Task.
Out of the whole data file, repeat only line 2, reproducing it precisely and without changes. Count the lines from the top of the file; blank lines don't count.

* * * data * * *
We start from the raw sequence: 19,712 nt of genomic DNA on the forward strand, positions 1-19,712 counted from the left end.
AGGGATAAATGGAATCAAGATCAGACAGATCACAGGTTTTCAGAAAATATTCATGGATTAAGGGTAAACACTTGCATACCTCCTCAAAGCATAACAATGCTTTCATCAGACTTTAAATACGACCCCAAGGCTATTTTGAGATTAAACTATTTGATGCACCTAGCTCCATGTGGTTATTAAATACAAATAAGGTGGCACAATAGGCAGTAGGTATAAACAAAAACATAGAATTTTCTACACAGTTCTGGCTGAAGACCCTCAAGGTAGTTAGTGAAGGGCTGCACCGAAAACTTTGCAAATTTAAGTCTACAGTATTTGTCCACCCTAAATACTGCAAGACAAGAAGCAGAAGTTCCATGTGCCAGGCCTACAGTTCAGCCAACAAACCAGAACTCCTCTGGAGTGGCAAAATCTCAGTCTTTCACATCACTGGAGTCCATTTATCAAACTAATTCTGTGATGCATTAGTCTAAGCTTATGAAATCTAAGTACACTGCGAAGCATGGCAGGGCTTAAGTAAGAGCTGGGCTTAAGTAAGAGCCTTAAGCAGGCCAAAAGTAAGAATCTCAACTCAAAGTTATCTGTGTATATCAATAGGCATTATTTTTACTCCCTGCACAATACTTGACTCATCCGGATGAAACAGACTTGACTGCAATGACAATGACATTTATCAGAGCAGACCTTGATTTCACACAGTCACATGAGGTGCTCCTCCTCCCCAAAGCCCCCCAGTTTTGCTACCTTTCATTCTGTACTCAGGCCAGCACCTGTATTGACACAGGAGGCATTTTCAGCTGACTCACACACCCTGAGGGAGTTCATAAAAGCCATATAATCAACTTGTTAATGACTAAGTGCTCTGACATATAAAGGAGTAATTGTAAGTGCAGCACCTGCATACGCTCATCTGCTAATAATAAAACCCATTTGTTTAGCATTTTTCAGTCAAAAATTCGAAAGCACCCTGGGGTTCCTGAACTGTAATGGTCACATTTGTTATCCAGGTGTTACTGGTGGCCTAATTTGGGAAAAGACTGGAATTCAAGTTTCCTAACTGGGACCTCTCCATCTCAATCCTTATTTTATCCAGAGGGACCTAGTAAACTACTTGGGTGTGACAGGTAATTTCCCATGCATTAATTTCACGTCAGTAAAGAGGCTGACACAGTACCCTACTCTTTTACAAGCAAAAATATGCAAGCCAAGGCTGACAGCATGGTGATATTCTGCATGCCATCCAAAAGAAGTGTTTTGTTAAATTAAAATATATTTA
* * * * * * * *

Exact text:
AGGGATAAATGGAATCAAGATCAGACAGATCACAGGTTTTCAGAAAATATTCATGGATTAAGGGTAAACACTTGCATACCTCCTCAAAGCATAACAATGCTTTCATCAGACTTTAAATACGACCCCAAGGCTATTTTGAGATTAAACTATTTGATGCACCTAGCTCCATGTGGTTATTAAATACAAATAAGGTGGCACAATAGGCAGTAGGTATAAACAAAAACATAGAATTTTCTACACAGTTCTGGCTGAAGACCCTCAAGGTAGTTAGTGAAGGGCTGCACCGAAAACTTTGCAAATTTAAGTCTACAGTATTTGTCCACCCTAAATACTGCAAGACAAGAAGCAGAAGTTCCATGTGCCAGGCCTACAGTTCAGCCAACAAACCAGAACTCCTCTGGAGTGGCAAAATCTCAGTCTTTCACATCACTGGAGTCCATTTATCAAACTAATTCTGTGATGCATTAGTCTAAGCTTATGAAATCTAAGTACACTGCGAAGCATGGCAGGGCTTAAGTAAGAGCTGGGCTTAAGTAAGAGCCTTAAGCAGGCCAAAAGTAAGAATCTCAACTCAAAGTTATCTGTGTATATCAATAGGCATTATTTTTACTCCCTGCACAATACTTGACTCATCCGGATGAAACAGACTTGACTGCAATGACAATGACATTTATCAGAGCAGACCTTGATTTCACACAGTCACATGAGGTGCTCCTCCTCCCCAAAGCCCCCCAGTTTTGCTACCTTTCATTCTGTACTCAGGCCAGCACCTGTATTGACACAGGAGGCATTTTCAGCTGACTCACACACCCTGAGGGAGTTCATAAAAGCCATATAATCAACTTGTTAATGACTAAGTGCTCTGACATATAAAGGAGTAATTGTAAGTGCAGCACCTGCATACGCTCATCTGCTAATAATAAAACCCATTTGTTTAGCATTTTTCAGTCAAAAATTCGAAAGCACCCTGGGGTTCCTGAACTGTAATGGTCACATTTGTTATCCAGGTGTTACTGGTGGCCTAATTTGGGAAAAGACTGGAATTCAAGTTTCCTAACTGGGACCTCTCCATCTCAATCCTTATTTTATCCAGAGGGACCTAGTAAACTACTTGGGTGTGACAGGTAATTTCCCATGCATTAATTTCACGTCAGTAAAGAGGCTGACACAGTACCCTACTCTTTTACAAGCAAAAATATGCAAGCCAAGGCTGACAGCATGGTGATATTCTGCATGCCATCCAAAAGAAGTGTTTTGTTAAATTAAAATATATTTA